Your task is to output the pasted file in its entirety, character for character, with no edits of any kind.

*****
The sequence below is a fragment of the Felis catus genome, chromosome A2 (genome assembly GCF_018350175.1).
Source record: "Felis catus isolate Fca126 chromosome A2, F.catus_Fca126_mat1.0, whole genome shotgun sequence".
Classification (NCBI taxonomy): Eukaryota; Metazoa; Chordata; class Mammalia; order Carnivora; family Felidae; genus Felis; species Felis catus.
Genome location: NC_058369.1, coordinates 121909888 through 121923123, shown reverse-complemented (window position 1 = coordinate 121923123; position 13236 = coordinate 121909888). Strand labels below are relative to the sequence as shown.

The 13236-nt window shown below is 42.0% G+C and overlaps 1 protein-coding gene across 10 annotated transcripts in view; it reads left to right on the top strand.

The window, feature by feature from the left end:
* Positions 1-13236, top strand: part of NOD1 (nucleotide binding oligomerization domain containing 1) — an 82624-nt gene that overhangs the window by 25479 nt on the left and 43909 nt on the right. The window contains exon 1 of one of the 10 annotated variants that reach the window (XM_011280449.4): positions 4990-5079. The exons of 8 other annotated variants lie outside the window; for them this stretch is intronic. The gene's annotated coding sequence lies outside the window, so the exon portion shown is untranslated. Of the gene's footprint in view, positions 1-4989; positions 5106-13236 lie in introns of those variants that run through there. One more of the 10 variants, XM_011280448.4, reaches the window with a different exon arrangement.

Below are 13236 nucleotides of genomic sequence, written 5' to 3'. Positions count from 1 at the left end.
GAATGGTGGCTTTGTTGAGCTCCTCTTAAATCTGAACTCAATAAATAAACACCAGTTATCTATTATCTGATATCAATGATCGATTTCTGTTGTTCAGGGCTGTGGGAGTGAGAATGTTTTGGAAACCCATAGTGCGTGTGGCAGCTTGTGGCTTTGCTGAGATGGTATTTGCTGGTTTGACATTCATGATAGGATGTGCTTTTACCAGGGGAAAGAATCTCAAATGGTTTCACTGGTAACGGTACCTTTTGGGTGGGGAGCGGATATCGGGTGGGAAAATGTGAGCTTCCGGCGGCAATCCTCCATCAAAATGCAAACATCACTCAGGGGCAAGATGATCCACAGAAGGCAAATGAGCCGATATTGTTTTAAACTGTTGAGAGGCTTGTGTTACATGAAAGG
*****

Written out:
The sequence below is a fragment of the Felis catus genome, chromosome A2 (genome assembly GCF_018350175.1).
Source record: "Felis catus isolate Fca126 chromosome A2, F.catus_Fca126_mat1.0, whole genome shotgun sequence".
Classification (NCBI taxonomy): Eukaryota; Metazoa; Chordata; class Mammalia; order Carnivora; family Felidae; genus Felis; species Felis catus.
Genome location: NC_058369.1, coordinates 121909888 through 121923123, shown reverse-complemented (window position 1 = coordinate 121923123; position 13236 = coordinate 121909888). Strand labels below are relative to the sequence as shown.

The 13236-nt window shown below is 42.0% G+C and overlaps 1 protein-coding gene across 10 annotated transcripts in view; it reads left to right on the top strand.

The window, feature by feature from the left end:
* Positions 1-13236, top strand: part of NOD1 (nucleotide binding oligomerization domain containing 1) — an 82624-nt gene that overhangs the window by 25479 nt on the left and 43909 nt on the right. The window contains exon 1 of one of the 10 annotated variants that reach the window (XM_011280449.4): positions 4990-5079. The exons of 8 other annotated variants lie outside the window; for them this stretch is intronic. The gene's annotated coding sequence lies outside the window, so the exon portion shown is untranslated. Of the gene's footprint in view, positions 1-4989; positions 5106-13236 lie in introns of those variants that run through there. One more of the 10 variants, XM_011280448.4, reaches the window with a different exon arrangement.

Below are 13236 nucleotides of genomic sequence, written 5' to 3'. Positions count from 1 at the left end.
GAATGGTGGCTTTGTTGAGCTCCTCTTAAATCTGAACTCAATAAATAAACACCAGTTATCTATTATCTGATATCAATGATCGATTTCTGTTGTTCAGGGCTGTGGGAGTGAGAATGTTTTGGAAACCCATAGTGCGTGTGGCAGCTTGTGGCTTTGCTGAGATGGTATTTGCTGGTTTGACATTCATGATAGGATGTGCTTTTACCAGGGGAAAGAATCTCAAATGGTTTCACTGGTAACGGTACCTTTTGGGTGGGGAGCGGATATCGGGTGGGAAAATGTGAGCTTCCGGCGGCAATCCTCCATCAAAATGCAAACATCACTCAGGGGCAAGATGATCCACAGAAGGCAAATGAGCCGATATTGTTTTAAACTGTTGAGAGGCTTGTGTTACATGAAAGG